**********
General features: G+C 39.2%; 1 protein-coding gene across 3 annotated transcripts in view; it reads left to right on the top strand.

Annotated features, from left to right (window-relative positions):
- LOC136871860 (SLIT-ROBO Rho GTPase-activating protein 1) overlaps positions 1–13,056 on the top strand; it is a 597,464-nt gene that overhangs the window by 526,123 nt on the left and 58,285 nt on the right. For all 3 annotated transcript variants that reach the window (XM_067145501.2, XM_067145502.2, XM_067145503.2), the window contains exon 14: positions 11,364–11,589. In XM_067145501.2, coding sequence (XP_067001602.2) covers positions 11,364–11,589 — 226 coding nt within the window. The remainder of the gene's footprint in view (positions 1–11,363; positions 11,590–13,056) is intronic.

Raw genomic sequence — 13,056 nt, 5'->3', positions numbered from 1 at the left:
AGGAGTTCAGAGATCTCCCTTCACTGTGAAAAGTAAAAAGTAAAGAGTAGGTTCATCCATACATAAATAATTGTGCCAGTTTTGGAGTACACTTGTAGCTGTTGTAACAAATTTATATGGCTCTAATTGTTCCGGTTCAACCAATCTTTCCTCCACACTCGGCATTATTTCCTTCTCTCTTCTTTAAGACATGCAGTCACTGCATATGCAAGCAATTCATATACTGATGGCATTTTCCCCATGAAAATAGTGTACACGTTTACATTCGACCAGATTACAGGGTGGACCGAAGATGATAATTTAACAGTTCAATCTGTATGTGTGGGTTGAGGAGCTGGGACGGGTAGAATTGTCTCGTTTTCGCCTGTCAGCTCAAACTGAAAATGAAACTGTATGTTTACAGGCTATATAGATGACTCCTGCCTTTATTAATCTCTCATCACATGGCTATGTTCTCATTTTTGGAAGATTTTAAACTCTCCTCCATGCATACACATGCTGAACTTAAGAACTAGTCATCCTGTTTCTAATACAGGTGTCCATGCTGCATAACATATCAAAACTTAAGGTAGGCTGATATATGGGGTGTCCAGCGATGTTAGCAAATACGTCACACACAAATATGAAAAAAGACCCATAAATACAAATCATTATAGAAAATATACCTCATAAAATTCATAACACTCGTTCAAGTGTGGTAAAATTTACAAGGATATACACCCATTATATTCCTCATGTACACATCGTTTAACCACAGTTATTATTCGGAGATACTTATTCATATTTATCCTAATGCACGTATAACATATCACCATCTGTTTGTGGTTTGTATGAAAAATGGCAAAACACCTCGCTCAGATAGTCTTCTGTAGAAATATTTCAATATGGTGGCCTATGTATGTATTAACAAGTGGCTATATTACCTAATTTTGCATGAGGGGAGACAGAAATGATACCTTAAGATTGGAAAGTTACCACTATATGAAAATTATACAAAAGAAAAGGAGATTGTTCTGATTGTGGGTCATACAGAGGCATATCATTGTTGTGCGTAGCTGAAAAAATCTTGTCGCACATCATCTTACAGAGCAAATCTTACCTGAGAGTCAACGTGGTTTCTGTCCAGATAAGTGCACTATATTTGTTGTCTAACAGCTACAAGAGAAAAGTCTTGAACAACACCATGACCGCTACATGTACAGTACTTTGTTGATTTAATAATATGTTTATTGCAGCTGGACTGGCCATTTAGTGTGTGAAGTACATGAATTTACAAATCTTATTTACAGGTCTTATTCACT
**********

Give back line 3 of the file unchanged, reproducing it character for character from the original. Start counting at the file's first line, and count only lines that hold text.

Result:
- LOC136871860 (SLIT-ROBO Rho GTPase-activating protein 1) overlaps positions 1–13,056 on the top strand; it is a 597,464-nt gene that overhangs the window by 526,123 nt on the left and 58,285 nt on the right. For all 3 annotated transcript variants that reach the window (XM_067145501.2, XM_067145502.2, XM_067145503.2), the window contains exon 14: positions 11,364–11,589. In XM_067145501.2, coding sequence (XP_067001602.2) covers positions 11,364–11,589 — 226 coding nt within the window. The remainder of the gene's footprint in view (positions 1–11,363; positions 11,590–13,056) is intronic.